Perhaps I can best explain the differences we see through a story: It is a story of two schools, one a school within a medium to large size university (school A) and the other a school of similar size and located just a state away (School B). School A has had some budget problems due to state cutbacks. They have not been a national top fifteen program although they have a credible reputation in their region of the country. Recently, they put more dynamism into their advisory board and expanded the size by fifteen members. They have updated their mission and vision and they have implemented a strategic and communications plan with both internal and external aspects. They have created a data base of alumni and hiring organizations and have begun communicating their unique value to leading firms and corporations. They have also established an outreach program that includes eight or more quality contacts a year with their key audiences – this includes alumni, local and national media, current students, past students who have taken classes but not graduated, practitioners, design heads in corporations and governments, and other “friends.” Their communications data base is now updated weekly. They have established a higher profile with the professional associations including AIA, ASLA, IIDA, ASID, IDSA, DBIA, CSI, ULI, and others. They maintain an attendance plan for faculty and staff representatives at all professional events. They are on a mission toward advancing the quality of the education in their school and they have set written goals of measurable achievement. They have privately raised several million new dollars which is already benefiting students and faculty as called for in their new strategic plan. Their action plan has been noticed and their standing in our rankings has a positive trajectory. Practitioners and students give this school a grade of A.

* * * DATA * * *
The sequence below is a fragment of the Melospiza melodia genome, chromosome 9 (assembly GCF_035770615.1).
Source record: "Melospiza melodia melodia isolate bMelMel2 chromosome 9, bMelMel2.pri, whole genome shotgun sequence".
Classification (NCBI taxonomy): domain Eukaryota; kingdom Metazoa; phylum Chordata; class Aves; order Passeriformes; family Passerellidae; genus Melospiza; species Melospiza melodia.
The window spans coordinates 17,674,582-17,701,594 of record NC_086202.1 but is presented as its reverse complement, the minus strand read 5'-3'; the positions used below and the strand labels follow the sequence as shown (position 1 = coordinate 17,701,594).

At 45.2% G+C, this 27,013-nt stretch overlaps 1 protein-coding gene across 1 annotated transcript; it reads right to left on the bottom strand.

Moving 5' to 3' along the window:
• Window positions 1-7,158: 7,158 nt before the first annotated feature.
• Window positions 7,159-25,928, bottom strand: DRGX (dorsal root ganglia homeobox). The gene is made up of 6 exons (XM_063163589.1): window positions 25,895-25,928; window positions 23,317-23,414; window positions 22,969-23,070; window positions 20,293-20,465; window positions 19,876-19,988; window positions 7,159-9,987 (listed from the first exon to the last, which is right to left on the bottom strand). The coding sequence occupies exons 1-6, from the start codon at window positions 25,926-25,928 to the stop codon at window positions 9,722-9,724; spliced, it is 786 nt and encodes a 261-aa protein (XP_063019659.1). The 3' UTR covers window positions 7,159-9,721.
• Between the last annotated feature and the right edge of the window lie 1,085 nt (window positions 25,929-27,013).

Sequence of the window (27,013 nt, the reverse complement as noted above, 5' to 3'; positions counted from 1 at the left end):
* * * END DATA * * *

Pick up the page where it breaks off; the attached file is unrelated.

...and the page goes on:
School B is also accredited and was established about the same time as school A, but they appear to many in the profession to be stuck and operating on auto pilot. They are usually not at professional meetings except when they are asked to speak or serve on an expert panel, which is becoming less frequent. Networking with the profession is not seen as particularly valuable as evidenced by their low participation levels. They communicate somewhat well with their alumni on a, roughly, quarterly basis but they have missed several publishing deadlines and have neither an internal nor national communications plan. They argue, whenever they get a chance, that their students may or may not be interested in going into professional practice, instead they are being educated to problem solve generically no matter what career direction they pursue after graduation. They perpetuate the myth that designers don’t make much money and they teach little about the business and entrepreneurial aspects of the ascending design professions. Their advisory board is sometimes labeled by its members as being dysfunctional and meetings are poorly attended. Internal politics are ripe for disharmony and inefficiency – administration and faculty alike admit that there are areas of waste and missed opportunity. Tenure, they say, is responsible for some faculty laggards. The facilities are poorly maintained, providing an “anti-design” experience. Their mission has been watered down over the years to satisfy sacred cows and there is no acknowledged vision, although they are quick to admit that they would like to be more respected by other faculty on campus and have a higher standing with their peers. Given the current condition that they have drifted into they don’t get much loyalty from alumni or the hiring corporations and organizations. There is unrest and chronic dissatisfaction. Practitioners and students give this school a grade of C-.